Strategic Human Resource Search - Essay Example Most advisors have felt that the hotel should revise the contracts of some of these hotels in order to keep up the reputation of the larger chain. One of the greatest issues and challenges that faced the hotel chain was the sad reports that most of its chains were affected by bed-bugs (Brody 2011). Well, considering the nature of such reports and the impact it had on the organization, it can indeed be realized that the reputation of Marriot was indeed damaged by the reports which unfortunately were given much airplay and address by news agencies across the world. The reports which were mainly reported in 2010 and 2011 came through complaints on the internet where people reported being bitten by bedbugs after boarding in particular chains of the hotel. The issue became publicized to the extent that news agencies like CNN were able to address it in their casts. Sure enough, in the subject of food and hospitality, tidiness and proper care are simply indispensable (Enz 2010). In such a competitive environment where competitors can greatly gain from any tiny mistakes, the reputation of the organization holds everything. Marriot ind eed lost a lot of potential customers and other strategic partners who felt the hotel was not doing enough to address the very fundamental issues. Nevertheless, despite these challenges, the executives at Marriot have indeed tried to address the issues with a lot of concern by instituting several campaigns to build the seemingly shattered reputation of the organization. The challenge has been great but the Hotel has been forced to invest millions of dollars in the bid to improve its image. Much challenge was thrown to the human resources department in tackling the human resources aspect since most of the fault could be linked with lazy employees. On the same account, much research was conducted on the issue to find out

Monday, November 18, 2019

Occupy Wall Street Movement Essay Example | Topics and Well Written Essays - 1250 words - 2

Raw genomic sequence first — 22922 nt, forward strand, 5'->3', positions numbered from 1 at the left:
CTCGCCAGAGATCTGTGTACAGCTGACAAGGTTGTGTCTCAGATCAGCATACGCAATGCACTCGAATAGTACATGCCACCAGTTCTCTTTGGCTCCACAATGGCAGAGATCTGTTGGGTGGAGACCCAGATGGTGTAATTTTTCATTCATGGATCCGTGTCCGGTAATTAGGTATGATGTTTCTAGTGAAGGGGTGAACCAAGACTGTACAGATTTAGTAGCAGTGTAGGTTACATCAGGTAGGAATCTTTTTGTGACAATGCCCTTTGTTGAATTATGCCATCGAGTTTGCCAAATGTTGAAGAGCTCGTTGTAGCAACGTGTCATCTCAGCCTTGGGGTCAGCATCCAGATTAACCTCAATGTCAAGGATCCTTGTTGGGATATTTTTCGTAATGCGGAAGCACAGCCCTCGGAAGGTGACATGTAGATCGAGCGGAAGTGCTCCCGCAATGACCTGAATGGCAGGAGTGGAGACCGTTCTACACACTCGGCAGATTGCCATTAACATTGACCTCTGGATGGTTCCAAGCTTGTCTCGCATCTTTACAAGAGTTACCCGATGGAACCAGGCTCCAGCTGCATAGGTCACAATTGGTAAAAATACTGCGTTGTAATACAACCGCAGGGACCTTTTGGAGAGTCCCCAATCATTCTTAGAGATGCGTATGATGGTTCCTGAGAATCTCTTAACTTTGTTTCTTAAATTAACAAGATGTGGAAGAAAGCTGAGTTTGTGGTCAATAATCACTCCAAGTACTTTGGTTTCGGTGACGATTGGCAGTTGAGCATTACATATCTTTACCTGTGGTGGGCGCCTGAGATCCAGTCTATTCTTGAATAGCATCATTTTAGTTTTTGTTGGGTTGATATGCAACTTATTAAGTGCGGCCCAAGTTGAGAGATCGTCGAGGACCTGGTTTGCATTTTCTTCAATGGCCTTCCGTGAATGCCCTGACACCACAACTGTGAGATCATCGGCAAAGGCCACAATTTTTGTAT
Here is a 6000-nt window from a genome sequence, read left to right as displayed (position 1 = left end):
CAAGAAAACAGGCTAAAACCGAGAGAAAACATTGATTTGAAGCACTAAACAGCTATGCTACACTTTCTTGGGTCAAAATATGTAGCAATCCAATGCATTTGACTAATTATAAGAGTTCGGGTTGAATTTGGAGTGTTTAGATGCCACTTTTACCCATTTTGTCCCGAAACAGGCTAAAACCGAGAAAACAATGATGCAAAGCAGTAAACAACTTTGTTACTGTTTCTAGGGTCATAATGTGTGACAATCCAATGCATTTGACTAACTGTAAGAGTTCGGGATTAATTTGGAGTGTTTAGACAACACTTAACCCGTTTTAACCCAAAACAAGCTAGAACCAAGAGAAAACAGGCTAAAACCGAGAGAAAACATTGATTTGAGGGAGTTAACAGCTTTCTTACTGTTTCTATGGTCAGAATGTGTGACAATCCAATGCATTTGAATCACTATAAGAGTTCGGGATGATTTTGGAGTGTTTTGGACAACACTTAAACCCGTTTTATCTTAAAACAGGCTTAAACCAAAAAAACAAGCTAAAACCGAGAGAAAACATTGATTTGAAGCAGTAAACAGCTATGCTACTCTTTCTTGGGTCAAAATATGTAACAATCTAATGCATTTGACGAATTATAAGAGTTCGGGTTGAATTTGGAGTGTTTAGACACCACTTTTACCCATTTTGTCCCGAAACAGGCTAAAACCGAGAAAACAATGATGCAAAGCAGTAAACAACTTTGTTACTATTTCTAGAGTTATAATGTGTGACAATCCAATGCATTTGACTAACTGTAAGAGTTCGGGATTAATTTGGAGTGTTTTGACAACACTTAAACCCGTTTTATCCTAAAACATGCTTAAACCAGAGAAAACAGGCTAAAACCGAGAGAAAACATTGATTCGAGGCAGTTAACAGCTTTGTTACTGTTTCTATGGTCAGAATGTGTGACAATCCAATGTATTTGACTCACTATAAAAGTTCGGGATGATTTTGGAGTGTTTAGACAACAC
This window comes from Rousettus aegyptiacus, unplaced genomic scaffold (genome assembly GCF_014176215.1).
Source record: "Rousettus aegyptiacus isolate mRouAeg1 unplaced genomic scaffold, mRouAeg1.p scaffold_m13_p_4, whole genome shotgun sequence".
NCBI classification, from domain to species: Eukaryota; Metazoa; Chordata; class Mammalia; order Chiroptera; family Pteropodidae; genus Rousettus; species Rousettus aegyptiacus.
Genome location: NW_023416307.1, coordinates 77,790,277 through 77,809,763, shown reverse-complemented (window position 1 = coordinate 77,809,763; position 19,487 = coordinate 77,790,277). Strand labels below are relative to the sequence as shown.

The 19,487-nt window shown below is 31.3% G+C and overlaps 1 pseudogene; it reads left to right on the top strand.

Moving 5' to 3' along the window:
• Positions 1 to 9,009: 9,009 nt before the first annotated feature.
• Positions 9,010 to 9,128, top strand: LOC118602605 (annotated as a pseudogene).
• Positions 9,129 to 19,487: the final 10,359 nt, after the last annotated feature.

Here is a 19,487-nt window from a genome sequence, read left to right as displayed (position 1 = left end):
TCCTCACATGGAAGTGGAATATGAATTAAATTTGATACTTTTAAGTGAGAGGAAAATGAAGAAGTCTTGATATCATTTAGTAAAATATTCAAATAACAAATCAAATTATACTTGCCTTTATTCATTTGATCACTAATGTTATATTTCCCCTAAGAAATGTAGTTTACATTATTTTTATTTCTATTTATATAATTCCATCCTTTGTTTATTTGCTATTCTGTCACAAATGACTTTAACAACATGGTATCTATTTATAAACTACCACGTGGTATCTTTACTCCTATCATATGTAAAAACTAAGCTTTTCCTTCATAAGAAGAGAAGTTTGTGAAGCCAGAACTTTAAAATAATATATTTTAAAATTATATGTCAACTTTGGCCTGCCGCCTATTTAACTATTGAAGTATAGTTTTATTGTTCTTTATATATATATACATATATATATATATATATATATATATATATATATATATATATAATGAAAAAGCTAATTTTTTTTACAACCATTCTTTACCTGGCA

Occupy Wall Street Movement - Essay Example The movements of OWS generally came into existence concerning the moral performance of the individuals and the unequal income distribution within the current socio-economic stature of the US. The moral implications which have been involved in the movement, in relation to OWS relates with the Primacy of Self-Interest and the Democracy progression. The Primacy of Self-Interest states the individual responsibility towards any kind of conduct. It is worth mentioning in this regard that the prevailing moral scenario within the US society indicates that the power of controlling depends largely on the wealthy group of population. In such circumstances, the distinct authorities regarding economic decision making is bestowed upon selected individuals belonging to that particular section; thus, segregating the society in terms of income (University of New Mexico, 2012). One of the notions initialized by the OWS protestors conveys the message that the nation and the economy should be controlled by the actual successor who deserves the right to control, based on their potentialities rather than their wealth. This symbolizes the leaders for the economy should be selected through fair and just elections. Furthermore, with regards to the democratic philosophy of politics, it has been connoted by the protestors that the economy should be democratic in power so that individuals can assist each other to a larger extent. Hence, government should offer active participation in protecting people from social threats.